Hawaii pauses J&J, but moving ahead with vaccine plan
HONOLULU (AP) — The Hawaii Department of Health said Tuesday it will pause the use of the Johnson & Johnson COVID-19 vaccine in the state in accordance with U.S. recommendations, but officials say they are still on track to begin opening vaccinations to everyone over the age of 16 next week.
The suspension comes after the Centers for Disease Control and Prevention and the Food and Drug Administration said they were investigating unusual clots that occurred six to 13 days after vaccination.
The rare clots occurred in six women, out of the more than 7.2 million adults who’ve received the shot. One of the patients died and another remains hospitalized in serious condition.
The acting FDA commissioner said she expected the pause to last a matter of days.
Most people vaccinated in Hawaii have received the Pfizer or Moderna vaccines, which each require two doses. The Johnson & Johnson vaccine only needs one dose.
Dr. Libby Char, the health department’s director, said Hawaii was scheduled to receive only 2,600 doses of the Johnson & Johnson vaccine this week so the pause won’t significantly disrupt the state’s vaccination plans.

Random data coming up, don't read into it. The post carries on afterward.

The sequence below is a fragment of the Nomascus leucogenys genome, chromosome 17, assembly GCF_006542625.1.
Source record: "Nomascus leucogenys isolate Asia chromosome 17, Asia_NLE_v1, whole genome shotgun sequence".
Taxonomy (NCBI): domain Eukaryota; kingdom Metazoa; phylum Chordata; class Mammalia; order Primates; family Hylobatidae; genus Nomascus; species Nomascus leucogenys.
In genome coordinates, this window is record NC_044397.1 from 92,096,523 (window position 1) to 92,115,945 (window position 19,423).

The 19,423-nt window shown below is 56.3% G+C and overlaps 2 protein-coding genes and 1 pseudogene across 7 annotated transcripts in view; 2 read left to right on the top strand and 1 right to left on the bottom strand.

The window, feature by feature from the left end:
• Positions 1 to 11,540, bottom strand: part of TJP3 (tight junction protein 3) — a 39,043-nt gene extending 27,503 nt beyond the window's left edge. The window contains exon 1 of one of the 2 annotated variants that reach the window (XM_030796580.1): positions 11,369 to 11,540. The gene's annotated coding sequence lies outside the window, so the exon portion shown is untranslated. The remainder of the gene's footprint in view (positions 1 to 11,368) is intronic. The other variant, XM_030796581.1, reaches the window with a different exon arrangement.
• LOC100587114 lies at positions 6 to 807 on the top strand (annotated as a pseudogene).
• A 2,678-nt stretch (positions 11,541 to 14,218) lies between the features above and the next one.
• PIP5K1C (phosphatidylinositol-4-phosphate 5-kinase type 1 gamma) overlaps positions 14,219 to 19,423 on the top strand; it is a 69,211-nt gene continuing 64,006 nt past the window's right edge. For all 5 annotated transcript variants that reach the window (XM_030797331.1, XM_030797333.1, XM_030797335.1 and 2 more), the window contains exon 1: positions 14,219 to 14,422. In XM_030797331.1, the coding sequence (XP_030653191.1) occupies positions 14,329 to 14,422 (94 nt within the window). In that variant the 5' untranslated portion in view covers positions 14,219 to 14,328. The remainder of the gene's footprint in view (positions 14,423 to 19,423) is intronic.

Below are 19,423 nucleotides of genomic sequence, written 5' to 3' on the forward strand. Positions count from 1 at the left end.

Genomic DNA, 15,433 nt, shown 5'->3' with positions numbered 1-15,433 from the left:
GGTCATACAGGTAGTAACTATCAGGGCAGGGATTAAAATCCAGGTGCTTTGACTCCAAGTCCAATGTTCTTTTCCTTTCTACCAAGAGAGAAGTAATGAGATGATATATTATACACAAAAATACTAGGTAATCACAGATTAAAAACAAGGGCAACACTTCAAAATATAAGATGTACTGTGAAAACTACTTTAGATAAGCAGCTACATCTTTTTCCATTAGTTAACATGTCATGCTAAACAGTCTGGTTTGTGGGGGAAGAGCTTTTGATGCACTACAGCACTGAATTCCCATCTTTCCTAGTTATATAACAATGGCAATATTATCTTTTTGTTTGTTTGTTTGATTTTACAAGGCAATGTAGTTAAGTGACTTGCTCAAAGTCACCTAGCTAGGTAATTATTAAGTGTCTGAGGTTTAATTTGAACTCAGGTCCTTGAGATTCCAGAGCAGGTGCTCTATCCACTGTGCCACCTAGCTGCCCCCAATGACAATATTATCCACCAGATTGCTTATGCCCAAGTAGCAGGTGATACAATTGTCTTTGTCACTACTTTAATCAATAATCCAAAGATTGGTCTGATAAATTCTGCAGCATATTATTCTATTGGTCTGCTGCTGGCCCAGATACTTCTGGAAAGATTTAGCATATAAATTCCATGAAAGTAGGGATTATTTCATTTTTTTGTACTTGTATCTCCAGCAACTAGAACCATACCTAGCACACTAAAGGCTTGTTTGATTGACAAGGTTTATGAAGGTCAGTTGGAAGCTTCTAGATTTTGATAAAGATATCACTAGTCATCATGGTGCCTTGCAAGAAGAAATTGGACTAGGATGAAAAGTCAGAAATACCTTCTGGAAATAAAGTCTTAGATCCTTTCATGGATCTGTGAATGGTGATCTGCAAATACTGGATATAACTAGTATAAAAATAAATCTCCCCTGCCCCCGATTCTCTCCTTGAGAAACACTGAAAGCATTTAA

“We’re going to keep marching forward. Most of the vaccine that we’re using out in our community and in the hospitals was Pfizer and Moderna anyway. So this will set us back a little bit, but not a lot,” Char said.
She said Hawaii still expects to meet the Biden administration’s target of opening vaccinations to everyone 16 and older beginning Monday.
Char said she was unaware of anyone in Hawaii developing a severe reaction to any of the COVID-19 vaccines.
So far, 32% of Hawaii’s population has received at least one vaccine dose.
Hawaii has received 47,600 doses of the J&J vaccine to date and has administered 17,808 at a variety of sites across the state.
These figures don’t include doses distributed through the military, the Department of Veterans Affairs or national retail pharmacy chains.